Geordi La Forge would think outside the box, pondering the problem for several moments before speaking up. “What if you invested in some land instead, got a trailer for it, and used salvaged materials to build yourself a semi-submerged earth ship?” No doubt if he were in the market for a new home, this is what he would do!
And I would have to remain an active listener this whole time, just like Picard would have done in my shoes. I’d be open to all of these ideas, shutting none down until they had all been heard. Then like Picard, I would square my shoulders and passionately make my point to my fiancé and to the realtor.
Inside the Briefing Room of Your Mind
What if you could use the Enterprise crew to organize your thoughts about anything?
Say you were facing a question about whether to make a big career change. Let’s leave the briefing room and wander the ship a bit. You might find yourself in Ten Forward, seeking out wisdom from the barkeep Guinan. She’d offer you a little synthohol. Maybe another tasty something. And she'd slip in, with a wink, that whatever career you pick, it would be up to you to make it great. “Look,” she’d say, “if I can keep the ship running smoothly from behind this bar, you can make web programming into an artform.”
The cool thing is, if you can conjure the briefing room at will, you can start to move past decision paralysis. You can start to find new kinds of solutions to problems.
There is science behind the idea that sometimes, others can make better decisions for you than you can for yourself. One study on “decision fatigue” in Social Psychology and Personality Science showed that it’s simply more enjoyable to make decisions for others. One's own problems are exhausting. Perhaps more importantly, a related study in Personality and Social Psychology Bulletin calls attention to how we tend to make more creative decisions for others than we do for ourselves. This creativity might lead to a better solution.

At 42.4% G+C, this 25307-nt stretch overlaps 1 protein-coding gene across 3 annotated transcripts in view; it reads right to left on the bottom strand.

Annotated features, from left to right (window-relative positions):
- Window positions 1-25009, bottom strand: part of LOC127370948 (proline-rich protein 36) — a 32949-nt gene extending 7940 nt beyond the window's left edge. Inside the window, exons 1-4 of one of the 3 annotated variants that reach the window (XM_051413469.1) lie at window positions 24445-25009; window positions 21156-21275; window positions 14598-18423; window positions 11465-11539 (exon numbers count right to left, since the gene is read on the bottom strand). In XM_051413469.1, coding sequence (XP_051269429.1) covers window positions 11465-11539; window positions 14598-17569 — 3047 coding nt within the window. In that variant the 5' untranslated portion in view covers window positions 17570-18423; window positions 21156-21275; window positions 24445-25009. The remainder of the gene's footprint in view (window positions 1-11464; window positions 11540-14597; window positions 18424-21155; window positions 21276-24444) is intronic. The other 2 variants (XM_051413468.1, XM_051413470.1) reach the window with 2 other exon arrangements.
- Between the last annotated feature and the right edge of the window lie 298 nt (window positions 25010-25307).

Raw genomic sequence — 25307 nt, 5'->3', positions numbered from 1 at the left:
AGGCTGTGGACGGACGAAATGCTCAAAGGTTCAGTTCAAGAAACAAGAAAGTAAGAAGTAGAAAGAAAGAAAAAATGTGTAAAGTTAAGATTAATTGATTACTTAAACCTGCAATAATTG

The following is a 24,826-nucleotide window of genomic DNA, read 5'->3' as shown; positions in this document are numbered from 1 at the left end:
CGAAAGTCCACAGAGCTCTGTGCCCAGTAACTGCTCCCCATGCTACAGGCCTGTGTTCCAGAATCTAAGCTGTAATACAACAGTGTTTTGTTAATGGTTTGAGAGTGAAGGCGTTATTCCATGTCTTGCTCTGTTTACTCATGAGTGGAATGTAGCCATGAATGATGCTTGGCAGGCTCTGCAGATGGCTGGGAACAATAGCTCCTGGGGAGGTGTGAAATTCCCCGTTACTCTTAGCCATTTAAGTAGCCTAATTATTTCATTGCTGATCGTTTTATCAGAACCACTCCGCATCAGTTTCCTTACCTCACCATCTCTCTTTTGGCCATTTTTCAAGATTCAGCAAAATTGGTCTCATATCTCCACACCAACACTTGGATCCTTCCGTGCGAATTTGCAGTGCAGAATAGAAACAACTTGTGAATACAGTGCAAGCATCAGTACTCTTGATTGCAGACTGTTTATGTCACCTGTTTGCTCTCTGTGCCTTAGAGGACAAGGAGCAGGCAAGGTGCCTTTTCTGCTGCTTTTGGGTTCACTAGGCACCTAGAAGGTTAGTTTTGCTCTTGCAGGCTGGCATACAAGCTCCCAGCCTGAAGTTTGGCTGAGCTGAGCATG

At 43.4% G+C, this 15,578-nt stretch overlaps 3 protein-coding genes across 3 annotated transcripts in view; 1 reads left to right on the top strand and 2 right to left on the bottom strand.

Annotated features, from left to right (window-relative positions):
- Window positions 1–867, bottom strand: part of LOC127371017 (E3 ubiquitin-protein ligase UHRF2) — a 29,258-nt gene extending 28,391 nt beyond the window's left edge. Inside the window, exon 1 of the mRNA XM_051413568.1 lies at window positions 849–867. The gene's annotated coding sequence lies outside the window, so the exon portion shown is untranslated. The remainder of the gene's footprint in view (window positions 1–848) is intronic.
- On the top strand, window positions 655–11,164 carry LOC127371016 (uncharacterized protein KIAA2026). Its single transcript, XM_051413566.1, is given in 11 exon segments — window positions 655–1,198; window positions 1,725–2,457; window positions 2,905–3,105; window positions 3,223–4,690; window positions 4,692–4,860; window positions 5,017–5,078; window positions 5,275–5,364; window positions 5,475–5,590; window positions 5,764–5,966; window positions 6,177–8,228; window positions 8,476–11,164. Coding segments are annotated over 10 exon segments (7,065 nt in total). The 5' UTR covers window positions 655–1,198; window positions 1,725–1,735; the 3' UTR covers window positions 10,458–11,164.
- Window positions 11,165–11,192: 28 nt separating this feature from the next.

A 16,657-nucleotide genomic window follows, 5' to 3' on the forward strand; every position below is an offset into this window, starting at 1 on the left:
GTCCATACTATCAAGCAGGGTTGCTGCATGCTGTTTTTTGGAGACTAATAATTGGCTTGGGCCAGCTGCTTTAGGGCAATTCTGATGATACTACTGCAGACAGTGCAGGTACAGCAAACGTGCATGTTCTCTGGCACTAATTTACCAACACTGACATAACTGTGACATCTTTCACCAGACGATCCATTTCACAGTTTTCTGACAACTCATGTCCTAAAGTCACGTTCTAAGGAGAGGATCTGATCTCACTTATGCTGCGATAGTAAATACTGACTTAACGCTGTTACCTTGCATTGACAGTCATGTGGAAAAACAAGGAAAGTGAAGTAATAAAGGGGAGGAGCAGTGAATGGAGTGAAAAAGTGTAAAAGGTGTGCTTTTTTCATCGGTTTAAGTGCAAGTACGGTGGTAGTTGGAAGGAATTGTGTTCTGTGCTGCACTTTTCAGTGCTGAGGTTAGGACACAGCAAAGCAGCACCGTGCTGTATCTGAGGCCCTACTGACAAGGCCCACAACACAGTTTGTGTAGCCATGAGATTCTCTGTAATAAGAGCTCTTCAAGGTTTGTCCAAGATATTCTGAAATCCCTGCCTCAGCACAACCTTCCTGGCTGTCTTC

Now, obviously, because the briefing room is in your mind, you are not actually getting advice from other people. But I’ve found that this method can take me almost entirely outside of my usual choice patterns — the ones that too often leave me exhausted and dissatisfied.
So, for instance, right now I still need to process my feelings about the house. We just signed a lease to stay another year in our rental. How do I move forward with the house thing? Will I be renting forever? Home prices are even higher than they were last summer.
Instead of mulling over my regrets, what if I sat quietly for a moment, and listened to Will Riker? He might tell me to sit back and enjoy renting for another year. Renting means fewer repairs. Fewer repairs means less stress, and it also means: more leisure time. He might give a metaphor: “When on Risa,” that gorgeous planet of pleasure, “you should make the best of it.” The rental has a big, private backyard; maybe I should add a hot tub rental for next winter!
So next time you are in a bind, with minutes to make a life-altering decision, who will you ask for advice?
Sophie Strosberg (she/her) is a freelance writer who turns weird, ah-ha moments into essays. She also works on SEO content and is writing a memoir. Learn more about her many interests at www.sophiestrosberg.com or drop a note to @sophstros on Twitter.